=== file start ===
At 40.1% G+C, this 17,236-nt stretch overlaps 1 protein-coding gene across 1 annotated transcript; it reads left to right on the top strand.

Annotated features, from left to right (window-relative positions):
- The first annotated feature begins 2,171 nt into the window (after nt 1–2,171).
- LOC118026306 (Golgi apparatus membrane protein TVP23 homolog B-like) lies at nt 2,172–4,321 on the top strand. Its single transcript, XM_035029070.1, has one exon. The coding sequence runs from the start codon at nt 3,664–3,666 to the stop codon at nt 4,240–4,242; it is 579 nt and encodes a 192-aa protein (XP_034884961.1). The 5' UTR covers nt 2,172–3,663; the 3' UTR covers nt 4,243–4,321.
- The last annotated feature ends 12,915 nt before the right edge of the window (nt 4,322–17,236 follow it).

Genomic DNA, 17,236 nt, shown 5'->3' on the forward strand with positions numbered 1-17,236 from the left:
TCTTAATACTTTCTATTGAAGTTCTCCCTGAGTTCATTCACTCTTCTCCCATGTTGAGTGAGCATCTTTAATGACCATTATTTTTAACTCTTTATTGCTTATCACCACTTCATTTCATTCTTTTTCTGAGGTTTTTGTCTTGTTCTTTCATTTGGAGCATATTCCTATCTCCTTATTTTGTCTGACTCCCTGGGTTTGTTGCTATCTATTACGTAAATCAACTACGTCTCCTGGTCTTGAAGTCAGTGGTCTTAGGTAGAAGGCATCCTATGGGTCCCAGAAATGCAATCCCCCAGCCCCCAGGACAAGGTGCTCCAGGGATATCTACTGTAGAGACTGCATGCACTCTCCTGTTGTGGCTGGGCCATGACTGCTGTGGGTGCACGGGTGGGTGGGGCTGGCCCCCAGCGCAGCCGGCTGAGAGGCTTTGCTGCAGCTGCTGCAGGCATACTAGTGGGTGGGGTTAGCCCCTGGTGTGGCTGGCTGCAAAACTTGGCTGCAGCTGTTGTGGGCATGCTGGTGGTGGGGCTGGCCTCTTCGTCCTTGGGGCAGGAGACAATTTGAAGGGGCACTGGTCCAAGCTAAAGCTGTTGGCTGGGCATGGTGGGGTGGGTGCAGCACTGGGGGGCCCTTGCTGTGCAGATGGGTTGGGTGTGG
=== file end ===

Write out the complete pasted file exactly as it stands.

At 40.1% G+C, this 17,236-nt stretch overlaps 1 protein-coding gene across 1 annotated transcript; it reads left to right on the top strand.

Annotated features, from left to right (window-relative positions):
- The first annotated feature begins 2,171 nt into the window (after nt 1–2,171).
- LOC118026306 (Golgi apparatus membrane protein TVP23 homolog B-like) lies at nt 2,172–4,321 on the top strand. Its single transcript, XM_035029070.1, has one exon. The coding sequence runs from the start codon at nt 3,664–3,666 to the stop codon at nt 4,240–4,242; it is 579 nt and encodes a 192-aa protein (XP_034884961.1). The 5' UTR covers nt 2,172–3,663; the 3' UTR covers nt 4,243–4,321.
- The last annotated feature ends 12,915 nt before the right edge of the window (nt 4,322–17,236 follow it).

Genomic DNA, 17,236 nt, shown 5'->3' on the forward strand with positions numbered 1-17,236 from the left:
TCTTAATACTTTCTATTGAAGTTCTCCCTGAGTTCATTCACTCTTCTCCCATGTTGAGTGAGCATCTTTAATGACCATTATTTTTAACTCTTTATTGCTTATCACCACTTCATTTCATTCTTTTTCTGAGGTTTTTGTCTTGTTCTTTCATTTGGAGCATATTCCTATCTCCTTATTTTGTCTGACTCCCTGGGTTTGTTGCTATCTATTACGTAAATCAACTACGTCTCCTGGTCTTGAAGTCAGTGGTCTTAGGTAGAAGGCATCCTATGGGTCCCAGAAATGCAATCCCCCAGCCCCCAGGACAAGGTGCTCCAGGGATATCTACTGTAGAGACTGCATGCACTCTCCTGTTGTGGCTGGGCCATGACTGCTGTGGGTGCACGGGTGGGTGGGGCTGGCCCCCAGCGCAGCCGGCTGAGAGGCTTTGCTGCAGCTGCTGCAGGCATACTAGTGGGTGGGGTTAGCCCCTGGTGTGGCTGGCTGCAAAACTTGGCTGCAGCTGTTGTGGGCATGCTGGTGGTGGGGCTGGCCTCTTCGTCCTTGGGGCAGGAGACAATTTGAAGGGGCACTGGTCCAAGCTAAAGCTGTTGGCTGGGCATGGTGGGGTGGGTGCAGCACTGGGGGGCCCTTGCTGTGCAGATGGGTTGGGTGTGG